According to the BP Energy Outlook, global energy consumption will rise by 1.7 percent a year until 2030. The contribution to energy growth of renewables from solar, wind, geothermal and biofuels is predicted to increase from 5 percent in 2010 to 18 percent by 2030.

At the same time, the outlook says that natural gas is projected to be the fastest growing fossil fuel while coal and oil are likely to lose market share as all fossil fuels experience reduced growth rates. Fossil fuels’ contribution to primary energy growth is projected to fall from 83 percent to 64 percent.

An advisory board that includes Yergin reported in the fall to the U.S. Department of Energy that jitters centered on shale-gas development can be addressed by increasing the level of transparency: “Regulators will have more complete and accurate information, industry will achieve more efficient operations and the public will see continuous, measurable, improvement in shale gas activities.”

Shale’s rise will undoubtedly make a dent in the U.S. market place. Part of its ascent will come at the expense of coal and part will affect wind and solar. But if the country mitigates its risk by diversifying its energy interests, green power will also innovate and see an upswing in production.

EnergyBiz Insider is the Winner of the 2011 Online Column category awarded by Media Industry News, MIN. Ken Silverstein has also been named one of the Top Economics Journalists by Wall Street Economists.

Follow Ken on  www.twitter.com/ken_silverstein


Related Topics


Shale overthrowing Coal?

I am not sure that the coal industry is going to take that large of hit from the "shale-boom". Although we may start to use natural gas for our energy needs, we will still need coal as well. In fact, we can probably expect a rise in the use of coal for the steel industry. That is because we need high quality steel in order to build the wells. That being said, we can also anticipate an economic boost from the shale-gas drilling as well. Particularly, this takes place right now in the trucking industry. People are requesting that the truck stops now have places to fill up on the much cheaper natural gas. If you would like to read the rest of the article that I found on this subject, I will provide it below.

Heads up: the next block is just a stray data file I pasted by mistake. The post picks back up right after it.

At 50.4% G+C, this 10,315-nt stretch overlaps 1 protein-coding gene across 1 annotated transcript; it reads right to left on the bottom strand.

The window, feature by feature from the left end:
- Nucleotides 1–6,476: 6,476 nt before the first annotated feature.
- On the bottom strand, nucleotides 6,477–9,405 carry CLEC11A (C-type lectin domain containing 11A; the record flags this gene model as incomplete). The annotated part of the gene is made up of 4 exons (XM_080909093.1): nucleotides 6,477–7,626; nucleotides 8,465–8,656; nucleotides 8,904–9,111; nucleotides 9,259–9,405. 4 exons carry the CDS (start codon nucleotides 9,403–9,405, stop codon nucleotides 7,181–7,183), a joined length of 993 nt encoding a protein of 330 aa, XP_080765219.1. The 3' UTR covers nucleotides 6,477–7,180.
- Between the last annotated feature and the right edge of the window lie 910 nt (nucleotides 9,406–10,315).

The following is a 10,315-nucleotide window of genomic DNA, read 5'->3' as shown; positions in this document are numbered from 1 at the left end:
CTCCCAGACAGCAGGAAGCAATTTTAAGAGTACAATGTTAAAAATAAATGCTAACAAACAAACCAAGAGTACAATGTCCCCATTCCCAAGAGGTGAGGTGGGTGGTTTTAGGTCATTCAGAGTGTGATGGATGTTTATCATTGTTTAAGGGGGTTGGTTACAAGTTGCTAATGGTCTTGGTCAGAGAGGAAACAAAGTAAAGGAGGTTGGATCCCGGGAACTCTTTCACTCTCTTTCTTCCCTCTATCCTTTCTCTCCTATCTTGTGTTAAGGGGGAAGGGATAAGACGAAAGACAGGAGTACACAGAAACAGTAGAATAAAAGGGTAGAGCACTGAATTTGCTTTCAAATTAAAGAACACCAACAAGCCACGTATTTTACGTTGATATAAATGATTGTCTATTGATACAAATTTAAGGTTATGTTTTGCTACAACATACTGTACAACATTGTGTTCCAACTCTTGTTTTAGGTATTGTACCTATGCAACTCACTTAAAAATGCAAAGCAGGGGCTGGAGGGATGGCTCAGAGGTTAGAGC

Will Shale Crowd Out Coal and Green Energy?

It is indeed wonderful to record shale gas potential.  BUT, one needs to be extra careful pushing this in a hurry and after the callous usage of fossil fuels and their  global impacts.

While it is good to have an alternate to fossil fuels, we need to note its restriction to USA & China, predominantly.  Even the slightest intention of its exploitation to global energy needs would open up a pandora's box of political, economical and environmental issues.

Since renewable seem to be doing well at this juncture, it is advisable to postpone shale gas proposal at least for the next decade to assess their need. 

Wrong Use of Shale Gas

I can understand the big rush to harvest gas from shale – more profits.  But why are we in such a hurry to deplete this valuable resource by using it for base load electrical generation?  The above article notes that there is at least a century’s worth of gas but at what rate of consumption?  We need to think hard about using gas, a portable source of energy better suited for powering transportation vehicles than it is to generate electricity.